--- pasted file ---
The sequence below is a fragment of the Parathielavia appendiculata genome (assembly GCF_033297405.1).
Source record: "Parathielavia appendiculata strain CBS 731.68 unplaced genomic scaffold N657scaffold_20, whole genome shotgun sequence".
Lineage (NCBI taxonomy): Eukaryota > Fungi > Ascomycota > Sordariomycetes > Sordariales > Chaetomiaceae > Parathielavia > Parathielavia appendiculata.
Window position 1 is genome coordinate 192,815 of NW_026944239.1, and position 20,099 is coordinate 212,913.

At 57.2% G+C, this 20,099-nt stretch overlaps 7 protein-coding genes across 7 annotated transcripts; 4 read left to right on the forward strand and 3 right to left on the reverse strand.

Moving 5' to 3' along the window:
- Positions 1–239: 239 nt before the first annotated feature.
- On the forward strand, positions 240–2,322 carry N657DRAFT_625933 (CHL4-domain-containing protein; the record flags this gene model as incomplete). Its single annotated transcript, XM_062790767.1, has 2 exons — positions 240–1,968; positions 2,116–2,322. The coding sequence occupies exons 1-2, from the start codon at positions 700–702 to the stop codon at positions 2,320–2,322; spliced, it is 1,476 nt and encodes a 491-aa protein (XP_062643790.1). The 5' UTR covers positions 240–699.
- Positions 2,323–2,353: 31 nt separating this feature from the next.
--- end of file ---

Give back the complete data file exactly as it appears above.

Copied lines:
The sequence below is a fragment of the Parathielavia appendiculata genome (assembly GCF_033297405.1).
Source record: "Parathielavia appendiculata strain CBS 731.68 unplaced genomic scaffold N657scaffold_20, whole genome shotgun sequence".
Lineage (NCBI taxonomy): Eukaryota > Fungi > Ascomycota > Sordariomycetes > Sordariales > Chaetomiaceae > Parathielavia > Parathielavia appendiculata.
Window position 1 is genome coordinate 192,815 of NW_026944239.1, and position 20,099 is coordinate 212,913.

At 57.2% G+C, this 20,099-nt stretch overlaps 7 protein-coding genes across 7 annotated transcripts; 4 read left to right on the forward strand and 3 right to left on the reverse strand.

Moving 5' to 3' along the window:
- Positions 1–239: 239 nt before the first annotated feature.
- On the forward strand, positions 240–2,322 carry N657DRAFT_625933 (CHL4-domain-containing protein; the record flags this gene model as incomplete). Its single annotated transcript, XM_062790767.1, has 2 exons — positions 240–1,968; positions 2,116–2,322. The coding sequence occupies exons 1-2, from the start codon at positions 700–702 to the stop codon at positions 2,320–2,322; spliced, it is 1,476 nt and encodes a 491-aa protein (XP_062643790.1). The 5' UTR covers positions 240–699.
- Positions 2,323–2,353: 31 nt separating this feature from the next.